The term "box" spur is derived from the use of small metal box inlet into the heel of a boot into which the central metal prong between the side bars of the spur is inserted and held by a spring. "This eliminated the need for spur straps and made it easier to remove the spurs when dismounted. They were very popular before and during the Civil War and most were European imports. The 1864 Schuyler, Hartley and Graham catalogue shows them, but they were widely offered by other military goods dealers. This pair has Nat side bars with squared ends and long straight rectangular necks that retain brass rowels in the form of lotus flowers. Both spurs are marked "Maxwell" on the neck indicating they were made by Henry Maxwell of London, a spur-making firm founded in 1750 that expanded into other horse gear, exhibited at the 1851 Great. Exhibition, and is credited by some with invention of the box spur in the very early 1800s. These are in excellent condition with all remaining gilt and are housed in a brass hinged leatherette case lined in red velvet. These would make a wonderful addition to an officer's display.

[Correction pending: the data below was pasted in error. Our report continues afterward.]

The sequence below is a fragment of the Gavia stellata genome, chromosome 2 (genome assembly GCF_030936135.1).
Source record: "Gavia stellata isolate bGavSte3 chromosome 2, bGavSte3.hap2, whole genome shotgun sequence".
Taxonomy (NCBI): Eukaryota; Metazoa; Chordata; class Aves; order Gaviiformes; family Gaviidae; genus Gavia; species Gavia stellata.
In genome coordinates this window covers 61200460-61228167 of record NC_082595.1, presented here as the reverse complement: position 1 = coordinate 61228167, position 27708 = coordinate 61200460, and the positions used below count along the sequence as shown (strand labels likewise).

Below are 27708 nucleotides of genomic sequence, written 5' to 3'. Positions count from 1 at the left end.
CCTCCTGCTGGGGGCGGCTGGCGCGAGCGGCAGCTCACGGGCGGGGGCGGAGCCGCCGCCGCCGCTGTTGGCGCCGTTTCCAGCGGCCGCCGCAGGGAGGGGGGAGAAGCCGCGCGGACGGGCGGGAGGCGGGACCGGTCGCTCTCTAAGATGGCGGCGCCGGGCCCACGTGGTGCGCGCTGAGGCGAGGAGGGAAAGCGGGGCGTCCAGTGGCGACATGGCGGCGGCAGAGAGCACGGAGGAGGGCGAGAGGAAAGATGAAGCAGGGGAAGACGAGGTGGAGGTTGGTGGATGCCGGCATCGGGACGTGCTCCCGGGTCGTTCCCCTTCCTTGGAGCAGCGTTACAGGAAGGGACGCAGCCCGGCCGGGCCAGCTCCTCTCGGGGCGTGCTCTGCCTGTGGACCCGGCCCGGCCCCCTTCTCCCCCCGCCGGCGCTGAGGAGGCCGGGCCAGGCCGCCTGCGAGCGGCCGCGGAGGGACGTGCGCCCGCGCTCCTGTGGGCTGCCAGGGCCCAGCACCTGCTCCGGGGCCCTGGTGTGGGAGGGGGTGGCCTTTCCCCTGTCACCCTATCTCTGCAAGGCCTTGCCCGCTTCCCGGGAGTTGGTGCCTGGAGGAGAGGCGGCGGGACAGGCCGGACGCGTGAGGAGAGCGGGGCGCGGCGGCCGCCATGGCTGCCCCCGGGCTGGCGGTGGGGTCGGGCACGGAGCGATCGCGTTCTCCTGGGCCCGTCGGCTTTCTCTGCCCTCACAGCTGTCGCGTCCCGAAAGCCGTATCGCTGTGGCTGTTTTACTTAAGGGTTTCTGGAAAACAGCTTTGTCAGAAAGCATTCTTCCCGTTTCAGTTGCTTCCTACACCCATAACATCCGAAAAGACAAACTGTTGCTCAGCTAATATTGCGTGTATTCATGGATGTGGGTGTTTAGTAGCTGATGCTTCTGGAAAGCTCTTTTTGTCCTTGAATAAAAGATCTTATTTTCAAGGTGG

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Inventory Number: INS 260